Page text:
# Reusing Intermediaries with Dask¶

Dask provides a computational framework where
arrays and the computations on them are built up into a ‘task graph’ before
computation. Since `opt_einsum`

is compatible with `dask`

arrays this
means that multiple contractions can be built into the same task graph, which
then automatically reuses any shared arrays and contractions.

For example, imagine the two expressions:

```
>>> contraction1 = 'ab,dca,eb,cde'
>>> contraction2 = 'ab,cda,eb,cde'
>>> sizes = {l: 10 for l in 'abcde'}
```

The contraction `'ab,eb'`

is shared between them and could only be done once.
First, let’s set up some `numpy`

arrays:

```
>>> terms1, terms2 = contraction1.split(','), contraction2.split(',')
>>> terms = set((*terms1, *terms2))
>>> terms
{'ab', 'cda', 'cde', 'dca', 'eb'}
>>> import numpy as np
>>> np_arrays = {s: np.random.randn(*(sizes[c] for c in s)) for s in terms}
>>> # filter the arrays needed for each expression
>>> np_ops1 = [np_arrays[s] for s in terms1]
>>> np_ops2 = [np_arrays[s] for s in terms2]
```

Typically we would compute these expressions separately:

```
>>> oe.contract(contraction1, *np_ops1)
array(114.78314052)
>>> oe.contract(contraction2, *np_ops2)
array(-75.55902751)
```

However, if we use dask arrays we can combine the two operations, so let’s set those up:

```
>>> import dask.array as da
>>> da_arrays = {s: da.from_array(np_arrays[s], chunks=1000, name=s) for s in inputs}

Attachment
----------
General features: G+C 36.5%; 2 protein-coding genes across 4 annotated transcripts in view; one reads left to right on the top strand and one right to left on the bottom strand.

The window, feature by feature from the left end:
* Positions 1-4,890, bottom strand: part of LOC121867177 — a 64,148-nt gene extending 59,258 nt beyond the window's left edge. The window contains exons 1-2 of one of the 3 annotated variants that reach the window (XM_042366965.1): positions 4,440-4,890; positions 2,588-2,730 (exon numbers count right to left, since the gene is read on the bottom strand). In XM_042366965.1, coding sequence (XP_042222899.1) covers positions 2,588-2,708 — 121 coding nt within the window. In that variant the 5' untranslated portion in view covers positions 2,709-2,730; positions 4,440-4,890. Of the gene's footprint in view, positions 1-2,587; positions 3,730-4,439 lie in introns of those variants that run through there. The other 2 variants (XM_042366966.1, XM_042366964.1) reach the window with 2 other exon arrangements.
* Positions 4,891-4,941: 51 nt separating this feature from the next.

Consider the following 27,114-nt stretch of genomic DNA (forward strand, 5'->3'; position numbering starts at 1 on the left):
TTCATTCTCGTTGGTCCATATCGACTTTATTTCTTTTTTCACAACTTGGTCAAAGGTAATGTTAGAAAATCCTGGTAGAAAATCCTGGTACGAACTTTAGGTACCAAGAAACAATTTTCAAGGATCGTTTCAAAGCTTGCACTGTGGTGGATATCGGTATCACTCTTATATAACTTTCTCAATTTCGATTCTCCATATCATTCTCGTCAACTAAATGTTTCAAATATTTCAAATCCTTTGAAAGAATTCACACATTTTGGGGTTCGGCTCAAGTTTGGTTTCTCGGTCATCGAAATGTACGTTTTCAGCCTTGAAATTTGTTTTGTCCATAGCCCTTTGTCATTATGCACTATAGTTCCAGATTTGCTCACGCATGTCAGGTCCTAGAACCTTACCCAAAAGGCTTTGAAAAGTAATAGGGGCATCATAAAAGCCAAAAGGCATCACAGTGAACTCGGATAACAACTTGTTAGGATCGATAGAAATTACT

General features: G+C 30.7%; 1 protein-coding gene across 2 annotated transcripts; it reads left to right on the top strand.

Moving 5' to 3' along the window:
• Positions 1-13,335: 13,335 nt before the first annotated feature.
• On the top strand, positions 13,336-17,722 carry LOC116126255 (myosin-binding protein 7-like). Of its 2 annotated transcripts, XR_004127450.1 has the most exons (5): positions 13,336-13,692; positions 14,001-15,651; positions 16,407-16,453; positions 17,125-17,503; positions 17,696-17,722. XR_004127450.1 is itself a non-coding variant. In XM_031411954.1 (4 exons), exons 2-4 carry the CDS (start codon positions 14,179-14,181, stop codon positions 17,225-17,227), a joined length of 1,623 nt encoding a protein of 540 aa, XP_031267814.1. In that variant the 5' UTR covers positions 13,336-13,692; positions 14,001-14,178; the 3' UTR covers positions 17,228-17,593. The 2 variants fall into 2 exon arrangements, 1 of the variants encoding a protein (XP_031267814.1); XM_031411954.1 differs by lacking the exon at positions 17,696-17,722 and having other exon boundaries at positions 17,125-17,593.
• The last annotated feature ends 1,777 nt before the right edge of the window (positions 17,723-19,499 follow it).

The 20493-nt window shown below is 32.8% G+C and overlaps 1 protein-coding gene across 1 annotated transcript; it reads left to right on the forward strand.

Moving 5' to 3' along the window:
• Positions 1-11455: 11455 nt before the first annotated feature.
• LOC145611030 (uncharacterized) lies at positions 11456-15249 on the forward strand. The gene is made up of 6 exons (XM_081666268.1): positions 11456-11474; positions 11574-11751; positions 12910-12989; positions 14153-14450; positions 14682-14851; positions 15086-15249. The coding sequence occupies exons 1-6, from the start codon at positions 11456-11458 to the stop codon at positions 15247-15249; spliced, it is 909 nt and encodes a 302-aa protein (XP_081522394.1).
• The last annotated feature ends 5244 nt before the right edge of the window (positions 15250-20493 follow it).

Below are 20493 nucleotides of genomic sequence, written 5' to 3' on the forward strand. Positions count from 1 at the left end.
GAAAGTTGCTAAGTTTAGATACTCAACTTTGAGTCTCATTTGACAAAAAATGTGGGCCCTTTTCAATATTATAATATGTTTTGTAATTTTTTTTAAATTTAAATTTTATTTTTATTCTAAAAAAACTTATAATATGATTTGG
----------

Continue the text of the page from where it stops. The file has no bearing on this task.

>>> da_arrays
{'ab': dask.array<ab, shape=(10, 10), dtype=float64, chunksize=(10, 10)>,
'cda': dask.array<cda, shape=(10, 10, 10), dtype=float64, chunksize=(10, 10, 10)>,
'cde': dask.array<cde, shape=(10, 10, 10), dtype=float64, chunksize=(10, 10, 10)>,
'dca': dask.array<dca, shape=(10, 10, 10), dtype=float64, chunksize=(10, 10, 10)>,
'eb': dask.array<eb, shape=(10, 10), dtype=float64, chunksize=(10, 10)>}
>>> da_ops1 = [da_arrays[s] for s in terms1]
>>> da_ops2 = [da_arrays[s] for s in terms2]
```

Note `chunks`

is a required argument relating to how the arrays are stored (see array-creation). Now we can perform the contraction:

```
>>> # these won't be immediately evaluated
>>> dy1 = oe.contract(contraction1, *da_ops1, backend='dask')
>>> dy2 = oe.contract(contraction2, *da_ops2, backend='dask')
>>> # wrap them in delayed to combine them into the same computation
>>> from dask import delayed
>>> dy = delayed([dy1, dy2])
>>> dy
Delayed('list-3af82335-b75e-47d6-b800-68490fc865fd')
```

As suggested by the name `Delayed`

, we have a placeholder for the result
so far. When we want to *perform* the computation we can call:

```
>>> dy.compute()
[114.78314052155015, -75.55902750513113]
```

The above matches the canonical numpy result. The computation can even be handled by various schedulers - see scheduling. Finally, to check we are reusing intermediaries, we can view the task graph generated for the computation:

```
>>> dy.visualize(optimize_graph=True)
```

Note

For sharing intermediates with other backends see Sharing Intermediates. Dask graphs are particularly useful for reusing intermediates beyond just contractions and can allow additional parallelization.